By Timarie Trarbach, Associate AIA
On October 15th and 16th, design professionals from across Kansas, Nebraska, Iowa, Missouri, and Oklahoma convened in Des Moines, Iowa, for the AIA Central States Regional Conference. The keynotes and workshops were phenomenal and specifically geared toward different phases of one’s career—from the emerging professional to the experienced architect.
Design professionals shared their successes and failures of a single project or a valuable piece of advice that they had learned thus far in their career. Unexpected collisions of conversation provided an excellent platform for education and mentoring. Conversations varied among architects and associate members concerning topics ranging from IDP, the ARE, licensure, advocacy, diversity, and membership. These conversations were quite broad, but essentially it all comes down to the future of the architectural profession and the AIA through mentoring and leadership.
I concentrated my attendance at this year’s CSR Conference around three main areas that are important to me. First, connect and reconnect with friends, peers, and colleagues. Second, attend workshops focused on emerging professionals and leadership. Third, eat tasty food, learn about great design, and then go experience it! I am happy to report that I successfully accomplished all of these goals and more! Although I learned many things, I will touch on three of the most memorable: networking is really just talking to get to know someone in person; an “Initial Decision Maker” is sometimes necessary (really, it is); and failing at something is learning how to succeed.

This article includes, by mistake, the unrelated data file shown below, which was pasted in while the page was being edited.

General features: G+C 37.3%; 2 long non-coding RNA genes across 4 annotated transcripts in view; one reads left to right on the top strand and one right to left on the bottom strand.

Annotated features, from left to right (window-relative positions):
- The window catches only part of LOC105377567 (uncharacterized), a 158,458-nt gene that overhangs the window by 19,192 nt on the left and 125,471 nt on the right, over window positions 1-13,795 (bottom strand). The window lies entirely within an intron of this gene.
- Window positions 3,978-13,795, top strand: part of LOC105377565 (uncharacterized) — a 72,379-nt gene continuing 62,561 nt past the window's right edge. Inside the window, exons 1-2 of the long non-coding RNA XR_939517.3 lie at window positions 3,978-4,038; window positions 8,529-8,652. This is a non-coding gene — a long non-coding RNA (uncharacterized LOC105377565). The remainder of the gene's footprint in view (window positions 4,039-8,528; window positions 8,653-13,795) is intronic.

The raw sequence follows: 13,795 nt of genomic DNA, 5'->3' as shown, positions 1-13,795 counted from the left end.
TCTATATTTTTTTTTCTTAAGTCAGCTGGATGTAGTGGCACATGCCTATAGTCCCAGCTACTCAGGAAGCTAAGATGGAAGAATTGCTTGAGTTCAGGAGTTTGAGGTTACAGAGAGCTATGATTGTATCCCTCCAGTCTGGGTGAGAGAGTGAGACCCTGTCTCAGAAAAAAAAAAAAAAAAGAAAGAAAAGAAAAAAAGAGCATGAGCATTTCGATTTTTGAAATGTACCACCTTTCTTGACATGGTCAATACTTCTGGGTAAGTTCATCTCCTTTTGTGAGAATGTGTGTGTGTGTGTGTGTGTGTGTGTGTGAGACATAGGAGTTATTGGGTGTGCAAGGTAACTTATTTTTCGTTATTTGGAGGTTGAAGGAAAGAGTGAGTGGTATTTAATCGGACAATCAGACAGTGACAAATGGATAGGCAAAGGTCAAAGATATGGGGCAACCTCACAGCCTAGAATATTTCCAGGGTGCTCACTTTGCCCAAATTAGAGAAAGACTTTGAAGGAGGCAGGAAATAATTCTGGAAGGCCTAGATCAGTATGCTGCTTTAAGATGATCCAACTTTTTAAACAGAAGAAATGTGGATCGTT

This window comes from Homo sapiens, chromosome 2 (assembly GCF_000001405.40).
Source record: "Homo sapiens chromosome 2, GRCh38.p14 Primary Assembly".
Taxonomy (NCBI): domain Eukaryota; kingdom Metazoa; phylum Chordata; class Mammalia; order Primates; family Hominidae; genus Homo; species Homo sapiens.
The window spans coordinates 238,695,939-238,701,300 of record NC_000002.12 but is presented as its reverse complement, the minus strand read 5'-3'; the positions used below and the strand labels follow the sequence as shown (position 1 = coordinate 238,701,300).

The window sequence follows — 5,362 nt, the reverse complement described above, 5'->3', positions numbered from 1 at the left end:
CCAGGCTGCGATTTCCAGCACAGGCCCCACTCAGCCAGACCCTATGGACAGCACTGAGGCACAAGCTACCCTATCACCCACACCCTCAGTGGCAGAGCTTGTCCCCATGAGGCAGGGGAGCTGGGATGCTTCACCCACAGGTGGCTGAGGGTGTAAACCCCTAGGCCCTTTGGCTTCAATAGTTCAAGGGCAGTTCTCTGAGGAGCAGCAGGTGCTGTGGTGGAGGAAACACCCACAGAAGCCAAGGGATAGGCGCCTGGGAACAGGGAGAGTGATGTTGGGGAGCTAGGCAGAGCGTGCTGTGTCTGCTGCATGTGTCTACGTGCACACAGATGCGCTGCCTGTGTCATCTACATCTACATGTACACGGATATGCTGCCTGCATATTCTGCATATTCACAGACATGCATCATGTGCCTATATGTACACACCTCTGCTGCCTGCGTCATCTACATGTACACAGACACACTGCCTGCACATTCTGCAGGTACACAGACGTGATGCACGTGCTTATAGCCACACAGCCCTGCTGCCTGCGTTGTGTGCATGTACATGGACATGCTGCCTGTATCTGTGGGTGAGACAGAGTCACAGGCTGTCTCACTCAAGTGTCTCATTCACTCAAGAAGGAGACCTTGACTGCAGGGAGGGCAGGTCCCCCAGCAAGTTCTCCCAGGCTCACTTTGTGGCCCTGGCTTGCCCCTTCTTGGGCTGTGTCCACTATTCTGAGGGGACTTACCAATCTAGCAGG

This year I have had the privilege of serving as the associate Kansas representative on the AIA Central States Emerging Professional Committee, and we have focused on several big initiatives, two of which were celebrated at the CSR Conference. Primarily, as a committee, we recognize the value and opportunity to support and encourage emerging professionals in our region. The committee organized the CSR Emerging Professional Friendly Firm Award, and several firms from across the central states region were recognized at the Central States Conference for this great achievement. Secondly, members organized a student design competition. It was a12-hour charrette! Universities from the region worked, produced, and came up with a creative design solution to connect the skywalks, streets, and transportation in downtown Des Moines for pedestrian use. Universities competed for first, second, and third place, with impressive and admirable results. Check out the CSR EP Committee website and Facebook page for more information! www.aiacsrep.org
The future of the architectural profession is here, and it is ever-changing. It is important to mentor each other at all levels. Take a moment to talk with someone new—you never know who you may meet. If you are an experienced architect, reach out to an emerging professional. Take a chance, and do not be afraid to try something just because you are unsure of the outcome. Also, if you have never experienced Des Moines, get in the car and go! It is a great city with opportunities, not to mention that they have a David Chipperfield building there!